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By M. Bahati Kuumba and Malika Redmond
Throughout the country in recent years, Black women have been forming work-study groups, discussions clubs, cooperative nurseries, cooperative businesses, consumer education groups, women’s workshops on the campuses, women’s caucuses within existing organizations, Afro-American women’s magazines.
—Toni Cade Bambara, The Black Woman
[W]hile academic legitimation was crucial to the advancement of feminist thought, it created a new set of difficulties. Suddenly the feminist thinking that had emerged directly from theory and practice received less attention…Feminist thinking and theory were no longer tied to feminist movement.…Academic politics and careerism overshadowed feminist politics. Feminist theory began to be housed in an academic ghetto with little connection to a world outside…as a consequence, the academization of feminist thought in this manner undermines feminist movement via depoliticization. Deradicalized, it is like every other academic discipline with the only difference being the focus on gender”(hooks 2000:22). — bell hooks, Feminism is for Everybody
Strategic Subversions: A Black Feminist Intervention in the Academy
Toni Cade Bambara was the quintessential scholar-activist seeing no contradiction between her involvement in radical movements for Black liberation and women’s rights and the “intellectual” pursuits through her writings, production of new knowledges, and areas of research. Importantly, Bambara was a teacher. She taught writing and Afro-American studies in the academy at institutions like Spelman College, Emory University and Atlanta University. Yet it was in living rooms and community meetings of artists and neighbors that she thrived, at the center of spirited gatherings of intellectuals, music and food that echoed the intimate vibe of the Harlem neighborhood where she grew up in the 1940s. Thus when Spelman administrators turned down her proposed course on Black women writers, Bambara taught the class out of her home and it became a gathering called Pamoja (Kiswahili for unity) Writing Workshop, whose alumnae include award-winning writers Shay Youngblood and Nikky Finney, and Spelman College archivist who oversaw the preservation of her papers, Taronda Spencer*.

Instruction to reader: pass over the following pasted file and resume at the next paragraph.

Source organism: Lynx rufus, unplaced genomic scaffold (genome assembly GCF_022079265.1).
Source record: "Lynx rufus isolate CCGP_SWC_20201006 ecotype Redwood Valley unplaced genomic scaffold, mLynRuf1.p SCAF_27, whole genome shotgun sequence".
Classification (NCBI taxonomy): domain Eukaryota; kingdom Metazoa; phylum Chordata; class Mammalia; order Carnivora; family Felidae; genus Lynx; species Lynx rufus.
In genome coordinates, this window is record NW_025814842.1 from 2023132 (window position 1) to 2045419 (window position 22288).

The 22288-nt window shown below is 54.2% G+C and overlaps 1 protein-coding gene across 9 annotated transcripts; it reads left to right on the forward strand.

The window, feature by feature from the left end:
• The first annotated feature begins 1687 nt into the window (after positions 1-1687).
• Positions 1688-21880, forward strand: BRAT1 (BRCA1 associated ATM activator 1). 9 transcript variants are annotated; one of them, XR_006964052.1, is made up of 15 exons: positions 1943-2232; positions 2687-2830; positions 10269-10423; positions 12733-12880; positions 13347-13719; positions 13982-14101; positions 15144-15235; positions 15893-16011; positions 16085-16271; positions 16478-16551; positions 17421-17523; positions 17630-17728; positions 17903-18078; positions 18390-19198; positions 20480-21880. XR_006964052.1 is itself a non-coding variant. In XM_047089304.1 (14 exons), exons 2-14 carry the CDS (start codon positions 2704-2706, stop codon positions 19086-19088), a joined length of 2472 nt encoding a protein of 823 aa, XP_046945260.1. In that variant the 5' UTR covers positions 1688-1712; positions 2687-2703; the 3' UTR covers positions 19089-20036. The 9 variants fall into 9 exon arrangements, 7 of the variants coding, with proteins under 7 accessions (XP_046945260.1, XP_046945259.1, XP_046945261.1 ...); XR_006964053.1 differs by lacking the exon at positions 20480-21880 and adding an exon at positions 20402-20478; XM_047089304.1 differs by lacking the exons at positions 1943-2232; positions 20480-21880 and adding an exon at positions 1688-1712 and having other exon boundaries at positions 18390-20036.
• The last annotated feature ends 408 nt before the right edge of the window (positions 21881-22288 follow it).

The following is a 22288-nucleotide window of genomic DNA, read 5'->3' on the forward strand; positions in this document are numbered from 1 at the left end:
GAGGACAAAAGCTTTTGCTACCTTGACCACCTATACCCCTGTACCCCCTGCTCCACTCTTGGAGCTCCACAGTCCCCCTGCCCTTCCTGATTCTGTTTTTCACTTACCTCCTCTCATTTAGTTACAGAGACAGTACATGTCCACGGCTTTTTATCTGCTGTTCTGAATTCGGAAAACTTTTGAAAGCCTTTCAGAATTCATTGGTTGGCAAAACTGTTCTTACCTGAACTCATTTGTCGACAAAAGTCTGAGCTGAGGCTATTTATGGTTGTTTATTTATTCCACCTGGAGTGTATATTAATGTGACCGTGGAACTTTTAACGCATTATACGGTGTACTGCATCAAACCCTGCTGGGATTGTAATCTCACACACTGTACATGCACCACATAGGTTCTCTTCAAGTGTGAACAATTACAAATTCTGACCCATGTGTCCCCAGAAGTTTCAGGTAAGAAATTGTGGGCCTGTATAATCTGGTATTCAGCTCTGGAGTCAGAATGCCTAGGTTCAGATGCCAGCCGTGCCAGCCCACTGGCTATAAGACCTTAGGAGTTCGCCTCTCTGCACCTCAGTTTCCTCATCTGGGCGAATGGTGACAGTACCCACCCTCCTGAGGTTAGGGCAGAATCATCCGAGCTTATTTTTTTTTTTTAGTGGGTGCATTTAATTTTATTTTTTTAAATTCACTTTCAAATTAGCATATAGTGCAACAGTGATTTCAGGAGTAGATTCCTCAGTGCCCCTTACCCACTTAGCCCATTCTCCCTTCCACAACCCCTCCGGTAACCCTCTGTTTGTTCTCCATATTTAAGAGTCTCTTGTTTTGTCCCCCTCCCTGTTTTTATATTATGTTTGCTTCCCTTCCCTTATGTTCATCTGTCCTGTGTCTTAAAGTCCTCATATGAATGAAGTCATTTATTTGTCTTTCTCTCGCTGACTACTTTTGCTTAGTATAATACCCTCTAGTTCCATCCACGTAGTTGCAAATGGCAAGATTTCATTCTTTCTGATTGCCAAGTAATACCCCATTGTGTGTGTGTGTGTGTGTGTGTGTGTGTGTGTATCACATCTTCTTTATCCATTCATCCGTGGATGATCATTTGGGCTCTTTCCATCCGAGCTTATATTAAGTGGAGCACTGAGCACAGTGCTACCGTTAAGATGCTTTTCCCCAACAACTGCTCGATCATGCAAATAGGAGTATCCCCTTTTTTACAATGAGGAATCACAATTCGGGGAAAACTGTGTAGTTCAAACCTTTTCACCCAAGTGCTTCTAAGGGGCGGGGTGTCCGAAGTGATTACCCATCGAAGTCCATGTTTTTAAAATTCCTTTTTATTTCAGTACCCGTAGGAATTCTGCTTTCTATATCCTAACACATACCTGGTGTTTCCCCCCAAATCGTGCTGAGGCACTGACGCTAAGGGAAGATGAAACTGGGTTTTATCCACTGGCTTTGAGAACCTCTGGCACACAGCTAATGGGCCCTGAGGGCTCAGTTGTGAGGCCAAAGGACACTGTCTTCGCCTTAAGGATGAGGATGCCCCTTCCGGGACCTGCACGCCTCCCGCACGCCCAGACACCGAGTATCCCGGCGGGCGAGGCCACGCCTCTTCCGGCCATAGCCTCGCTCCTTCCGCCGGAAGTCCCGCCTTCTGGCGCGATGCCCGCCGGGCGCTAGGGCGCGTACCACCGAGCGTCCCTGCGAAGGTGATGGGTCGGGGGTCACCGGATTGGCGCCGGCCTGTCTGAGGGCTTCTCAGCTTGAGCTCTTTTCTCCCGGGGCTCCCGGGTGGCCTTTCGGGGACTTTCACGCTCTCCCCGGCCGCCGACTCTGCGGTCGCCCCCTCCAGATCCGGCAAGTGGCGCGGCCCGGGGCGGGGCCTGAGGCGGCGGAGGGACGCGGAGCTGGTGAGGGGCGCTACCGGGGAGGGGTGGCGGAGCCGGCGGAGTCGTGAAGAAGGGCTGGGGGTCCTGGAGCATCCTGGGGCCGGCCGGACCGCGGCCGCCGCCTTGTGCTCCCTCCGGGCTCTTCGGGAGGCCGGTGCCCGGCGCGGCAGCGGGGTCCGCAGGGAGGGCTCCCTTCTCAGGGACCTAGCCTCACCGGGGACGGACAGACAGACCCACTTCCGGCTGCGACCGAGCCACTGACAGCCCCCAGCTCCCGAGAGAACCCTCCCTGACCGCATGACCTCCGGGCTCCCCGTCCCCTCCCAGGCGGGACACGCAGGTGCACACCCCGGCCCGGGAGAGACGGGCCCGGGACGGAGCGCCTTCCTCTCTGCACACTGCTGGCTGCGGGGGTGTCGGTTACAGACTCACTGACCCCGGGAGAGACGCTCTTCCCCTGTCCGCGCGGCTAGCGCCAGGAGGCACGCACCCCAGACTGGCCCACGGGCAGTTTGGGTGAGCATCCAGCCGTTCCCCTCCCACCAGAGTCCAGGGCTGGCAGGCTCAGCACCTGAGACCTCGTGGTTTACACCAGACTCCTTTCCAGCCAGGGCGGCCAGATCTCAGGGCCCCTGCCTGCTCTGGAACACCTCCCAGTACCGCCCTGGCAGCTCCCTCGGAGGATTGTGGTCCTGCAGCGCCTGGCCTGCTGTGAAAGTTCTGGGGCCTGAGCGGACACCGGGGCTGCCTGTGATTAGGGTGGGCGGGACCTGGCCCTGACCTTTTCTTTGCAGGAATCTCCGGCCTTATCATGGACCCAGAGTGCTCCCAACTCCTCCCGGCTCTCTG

Pamoja was indicative of the kind of resistance teaching, women’s movement consciousness-raising groups and other formations that characterized the radical women’s liberation. The entre of social justice movements existed in at the same time that the women’s liberation movement was transforming and the emergence of women’s studies as an academic discipline. According to bell hooks, establishing women’s studies as an academic discipline was progress for the women’s liberation movement that was not necessarily progressive. In her view, this institutionalization in the form of women’s studies departments, research projects, conferences and journals that emerged throughout the 1970s-80s actually “disciplined” and flattened the radical edge of the movement.
Established in 1981, the Spelman College Women’s Research and Resource Center (WRRC) has resisted this counter-revolutionary tendency with an academic curriculum and activist programming inspired by Bambara’s example that is deliberate and transgressive. Founding director, Beverly Guy-Sheftall admits that multiple obstacles had to be navigated strategically in order to launch the first Center of its kind at a Historically Black College, despite it being all women. This act of Black feminist subversion at Spelman College continues to nurture students’ ability to challenge political and social boundaries in and outside the academy. Moreover at the recent induction of stellar Comparative Women’s Studies (CWS) students into TRIOTA, the National Women’s and Gender Studies Honors Society, Dr. Beverly Guy-Sheftall, founding director of the in the Spelman College Women’s Research and Resource Center (WRRC), stated that whatever else we are in the Women’s Center, we’re always “righteous.” This righteousness refers to the WRRC’s deliberate grounding in Black liberation and women’s movements that gave rise to the Comparative Women’s Studies major and minor.